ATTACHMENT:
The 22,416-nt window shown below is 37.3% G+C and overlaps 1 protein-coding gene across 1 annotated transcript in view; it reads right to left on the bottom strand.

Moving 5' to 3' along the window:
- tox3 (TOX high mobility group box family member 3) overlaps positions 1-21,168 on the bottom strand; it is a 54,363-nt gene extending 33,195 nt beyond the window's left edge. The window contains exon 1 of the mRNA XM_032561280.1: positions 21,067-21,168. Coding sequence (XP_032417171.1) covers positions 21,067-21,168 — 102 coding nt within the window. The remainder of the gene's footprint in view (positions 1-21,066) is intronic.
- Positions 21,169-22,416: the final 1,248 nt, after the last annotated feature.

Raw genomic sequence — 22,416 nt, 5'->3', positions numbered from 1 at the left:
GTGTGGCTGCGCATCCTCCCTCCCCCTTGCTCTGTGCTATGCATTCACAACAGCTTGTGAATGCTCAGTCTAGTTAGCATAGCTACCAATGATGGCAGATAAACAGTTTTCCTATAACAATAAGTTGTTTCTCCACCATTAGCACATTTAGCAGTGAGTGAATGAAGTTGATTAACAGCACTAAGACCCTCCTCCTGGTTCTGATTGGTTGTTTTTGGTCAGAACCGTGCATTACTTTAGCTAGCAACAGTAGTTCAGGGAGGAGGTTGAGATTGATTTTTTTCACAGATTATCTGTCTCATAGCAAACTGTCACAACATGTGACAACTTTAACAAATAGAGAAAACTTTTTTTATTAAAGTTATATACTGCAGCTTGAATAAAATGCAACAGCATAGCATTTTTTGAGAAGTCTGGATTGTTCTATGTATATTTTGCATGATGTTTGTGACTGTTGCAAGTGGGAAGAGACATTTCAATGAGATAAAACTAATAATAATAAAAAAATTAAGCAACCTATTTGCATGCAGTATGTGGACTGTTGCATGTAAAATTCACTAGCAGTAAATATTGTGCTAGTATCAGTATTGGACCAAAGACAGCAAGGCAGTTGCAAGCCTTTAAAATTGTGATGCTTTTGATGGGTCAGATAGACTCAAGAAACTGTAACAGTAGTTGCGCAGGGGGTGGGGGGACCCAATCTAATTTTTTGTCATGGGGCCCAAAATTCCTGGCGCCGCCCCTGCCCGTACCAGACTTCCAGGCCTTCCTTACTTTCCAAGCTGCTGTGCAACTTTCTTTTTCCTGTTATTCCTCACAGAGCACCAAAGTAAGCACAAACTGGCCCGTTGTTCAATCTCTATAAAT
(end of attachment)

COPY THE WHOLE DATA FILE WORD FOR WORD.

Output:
The 22,416-nt window shown below is 37.3% G+C and overlaps 1 protein-coding gene across 1 annotated transcript in view; it reads right to left on the bottom strand.

Moving 5' to 3' along the window:
- tox3 (TOX high mobility group box family member 3) overlaps positions 1-21,168 on the bottom strand; it is a 54,363-nt gene extending 33,195 nt beyond the window's left edge. The window contains exon 1 of the mRNA XM_032561280.1: positions 21,067-21,168. Coding sequence (XP_032417171.1) covers positions 21,067-21,168 — 102 coding nt within the window. The remainder of the gene's footprint in view (positions 1-21,066) is intronic.
- Positions 21,169-22,416: the final 1,248 nt, after the last annotated feature.

Raw genomic sequence — 22,416 nt, 5'->3', positions numbered from 1 at the left:
GTGTGGCTGCGCATCCTCCCTCCCCCTTGCTCTGTGCTATGCATTCACAACAGCTTGTGAATGCTCAGTCTAGTTAGCATAGCTACCAATGATGGCAGATAAACAGTTTTCCTATAACAATAAGTTGTTTCTCCACCATTAGCACATTTAGCAGTGAGTGAATGAAGTTGATTAACAGCACTAAGACCCTCCTCCTGGTTCTGATTGGTTGTTTTTGGTCAGAACCGTGCATTACTTTAGCTAGCAACAGTAGTTCAGGGAGGAGGTTGAGATTGATTTTTTTCACAGATTATCTGTCTCATAGCAAACTGTCACAACATGTGACAACTTTAACAAATAGAGAAAACTTTTTTTATTAAAGTTATATACTGCAGCTTGAATAAAATGCAACAGCATAGCATTTTTTGAGAAGTCTGGATTGTTCTATGTATATTTTGCATGATGTTTGTGACTGTTGCAAGTGGGAAGAGACATTTCAATGAGATAAAACTAATAATAATAAAAAAATTAAGCAACCTATTTGCATGCAGTATGTGGACTGTTGCATGTAAAATTCACTAGCAGTAAATATTGTGCTAGTATCAGTATTGGACCAAAGACAGCAAGGCAGTTGCAAGCCTTTAAAATTGTGATGCTTTTGATGGGTCAGATAGACTCAAGAAACTGTAACAGTAGTTGCGCAGGGGGTGGGGGGACCCAATCTAATTTTTTGTCATGGGGCCCAAAATTCCTGGCGCCGCCCCTGCCCGTACCAGACTTCCAGGCCTTCCTTACTTTCCAAGCTGCTGTGCAACTTTCTTTTTCCTGTTATTCCTCACAGAGCACCAAAGTAAGCACAAACTGGCCCGTTGTTCAATCTCTATAAAT